At schools across the country, an outstanding lunch balance can mean that children will be refused a hot meal and have to eat a sandwich. It's called lunch shaming, and it went viral after .
But one dad is determined to stop it. Seattle parent Jeffery Lew decided to ensure every student at his son's school was debt-free. After finding out that the total amount of debt was $97.10, he decided to start a page to find parents willing to help.
Since Lew posted the fundraiser 10 days ago, it's surpassed that goal somewhat, raising $25,973 as of the time of writing. So now, Lew has been able to pay off debt for all students at Seattle Public Schools — the largest K-12 school district in the state of Washington, which amounted to $20,531.79.
"It was a little bit overwhelming," Lew told. "It was quite amazing that the community came together to tackle this. Some people would say, 'This guy's a hero,' but I'm just a guy who went online."
Leftover money will go toward other school districts in need, Lew said, hoping that the donation can help prevent bullying.
"If a kid doesn't have enough money or owes money they may not end up getting a complete meal. Kids can be cruel and make fun of them. That can be really harsh on a child. They don't have a concept of what money is. No kid should go hungry because they don't have any money. They should eat the same food their classmates are eating and not get shamed for that."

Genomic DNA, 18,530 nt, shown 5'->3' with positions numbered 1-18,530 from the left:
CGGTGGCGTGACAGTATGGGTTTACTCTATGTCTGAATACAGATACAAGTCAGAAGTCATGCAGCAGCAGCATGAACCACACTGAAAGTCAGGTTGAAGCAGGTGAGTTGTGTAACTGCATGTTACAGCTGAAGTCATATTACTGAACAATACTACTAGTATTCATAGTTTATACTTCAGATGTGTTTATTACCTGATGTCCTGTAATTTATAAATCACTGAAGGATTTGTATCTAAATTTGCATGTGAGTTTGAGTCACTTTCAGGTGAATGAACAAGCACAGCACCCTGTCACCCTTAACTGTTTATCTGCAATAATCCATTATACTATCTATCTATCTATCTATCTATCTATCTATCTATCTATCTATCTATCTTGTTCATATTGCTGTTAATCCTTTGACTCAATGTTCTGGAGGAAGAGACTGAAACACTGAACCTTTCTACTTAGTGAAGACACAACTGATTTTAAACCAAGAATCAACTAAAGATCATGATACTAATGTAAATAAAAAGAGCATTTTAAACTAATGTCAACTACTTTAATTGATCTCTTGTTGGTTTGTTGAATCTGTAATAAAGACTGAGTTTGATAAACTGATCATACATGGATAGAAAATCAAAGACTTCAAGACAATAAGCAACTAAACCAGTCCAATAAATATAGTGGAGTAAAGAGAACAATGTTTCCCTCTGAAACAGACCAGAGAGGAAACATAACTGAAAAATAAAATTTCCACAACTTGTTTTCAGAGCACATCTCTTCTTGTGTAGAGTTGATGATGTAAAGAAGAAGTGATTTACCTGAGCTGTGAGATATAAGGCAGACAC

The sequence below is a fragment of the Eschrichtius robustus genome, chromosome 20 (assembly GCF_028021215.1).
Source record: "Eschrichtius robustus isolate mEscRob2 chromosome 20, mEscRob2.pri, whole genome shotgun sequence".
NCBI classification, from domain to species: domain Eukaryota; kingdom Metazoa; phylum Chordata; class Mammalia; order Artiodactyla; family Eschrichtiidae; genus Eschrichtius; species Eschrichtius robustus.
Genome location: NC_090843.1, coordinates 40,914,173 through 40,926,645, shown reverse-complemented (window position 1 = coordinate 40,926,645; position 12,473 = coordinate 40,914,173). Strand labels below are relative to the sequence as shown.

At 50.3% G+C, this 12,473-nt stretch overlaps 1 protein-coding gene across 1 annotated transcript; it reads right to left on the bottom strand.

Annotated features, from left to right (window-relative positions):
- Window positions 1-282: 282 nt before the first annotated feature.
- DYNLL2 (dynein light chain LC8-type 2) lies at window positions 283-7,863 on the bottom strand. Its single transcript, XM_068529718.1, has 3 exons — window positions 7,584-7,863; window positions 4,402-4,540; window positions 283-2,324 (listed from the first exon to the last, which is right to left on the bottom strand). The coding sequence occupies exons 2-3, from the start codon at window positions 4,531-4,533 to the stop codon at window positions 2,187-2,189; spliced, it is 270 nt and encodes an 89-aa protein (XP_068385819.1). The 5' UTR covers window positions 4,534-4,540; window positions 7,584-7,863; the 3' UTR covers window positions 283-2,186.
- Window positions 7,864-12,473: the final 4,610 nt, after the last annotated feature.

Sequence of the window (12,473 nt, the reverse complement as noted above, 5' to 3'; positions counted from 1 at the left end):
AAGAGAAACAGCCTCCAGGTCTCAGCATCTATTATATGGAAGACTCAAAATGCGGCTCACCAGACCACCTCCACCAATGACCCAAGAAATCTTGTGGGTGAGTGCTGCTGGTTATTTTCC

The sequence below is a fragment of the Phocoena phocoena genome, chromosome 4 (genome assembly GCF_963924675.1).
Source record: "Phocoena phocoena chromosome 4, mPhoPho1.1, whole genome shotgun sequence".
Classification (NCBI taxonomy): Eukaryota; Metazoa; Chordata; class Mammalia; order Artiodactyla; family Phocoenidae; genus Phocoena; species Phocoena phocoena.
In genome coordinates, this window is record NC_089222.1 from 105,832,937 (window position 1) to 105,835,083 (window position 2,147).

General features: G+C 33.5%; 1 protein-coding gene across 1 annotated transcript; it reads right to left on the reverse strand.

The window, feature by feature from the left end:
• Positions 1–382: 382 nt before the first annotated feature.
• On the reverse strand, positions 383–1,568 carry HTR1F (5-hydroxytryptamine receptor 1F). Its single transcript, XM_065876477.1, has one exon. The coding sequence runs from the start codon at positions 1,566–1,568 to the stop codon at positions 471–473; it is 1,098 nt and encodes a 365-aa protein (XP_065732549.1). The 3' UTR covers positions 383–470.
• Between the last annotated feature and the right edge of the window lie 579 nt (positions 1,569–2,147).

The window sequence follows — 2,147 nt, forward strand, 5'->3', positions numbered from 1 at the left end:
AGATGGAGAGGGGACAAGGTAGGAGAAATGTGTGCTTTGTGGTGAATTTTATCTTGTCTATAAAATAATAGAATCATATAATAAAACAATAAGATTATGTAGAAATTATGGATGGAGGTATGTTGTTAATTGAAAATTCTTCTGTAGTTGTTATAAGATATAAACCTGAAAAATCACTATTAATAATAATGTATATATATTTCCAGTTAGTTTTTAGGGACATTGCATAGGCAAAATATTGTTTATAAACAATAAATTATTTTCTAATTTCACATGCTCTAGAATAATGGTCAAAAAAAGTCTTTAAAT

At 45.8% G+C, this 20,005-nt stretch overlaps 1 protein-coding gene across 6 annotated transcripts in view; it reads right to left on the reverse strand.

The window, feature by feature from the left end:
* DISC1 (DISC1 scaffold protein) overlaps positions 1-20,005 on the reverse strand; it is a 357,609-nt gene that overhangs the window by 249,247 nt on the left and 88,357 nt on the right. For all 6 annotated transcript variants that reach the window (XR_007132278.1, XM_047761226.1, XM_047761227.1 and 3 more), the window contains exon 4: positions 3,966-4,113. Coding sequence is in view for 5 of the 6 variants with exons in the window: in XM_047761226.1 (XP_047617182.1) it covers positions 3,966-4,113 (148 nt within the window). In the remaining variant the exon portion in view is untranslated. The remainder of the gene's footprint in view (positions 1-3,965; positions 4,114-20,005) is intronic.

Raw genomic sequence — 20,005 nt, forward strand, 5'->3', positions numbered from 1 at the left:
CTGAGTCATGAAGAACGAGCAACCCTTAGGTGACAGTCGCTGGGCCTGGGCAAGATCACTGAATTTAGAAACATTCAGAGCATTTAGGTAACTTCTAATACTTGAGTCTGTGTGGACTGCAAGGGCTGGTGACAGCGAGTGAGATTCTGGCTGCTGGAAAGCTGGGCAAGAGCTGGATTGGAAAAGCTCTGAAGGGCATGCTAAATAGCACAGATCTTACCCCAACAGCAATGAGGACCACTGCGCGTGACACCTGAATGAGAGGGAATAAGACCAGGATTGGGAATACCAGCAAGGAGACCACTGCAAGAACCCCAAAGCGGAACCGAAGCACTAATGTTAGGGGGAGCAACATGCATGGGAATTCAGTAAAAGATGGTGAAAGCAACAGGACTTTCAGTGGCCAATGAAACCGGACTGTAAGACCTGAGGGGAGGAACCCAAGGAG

"I want to keep this cause spreading, give back any way we can," Lew said. "Maybe we can cover the state of Washington or help other parents create campaigns for their school districts — bring this nationwide."
Seattle Public Schools said in a statement:
"The recent parent-organized campaign to pay down school lunch debt for Seattle Public Schools reflects the generosity of our families and communities. As a district, we are committed to partnering with families and communities to provide students the best educational experience. Part of that experience is making sure all of our students have access to a healthy breakfast and lunch, whether they have money to pay for meals at the time or not."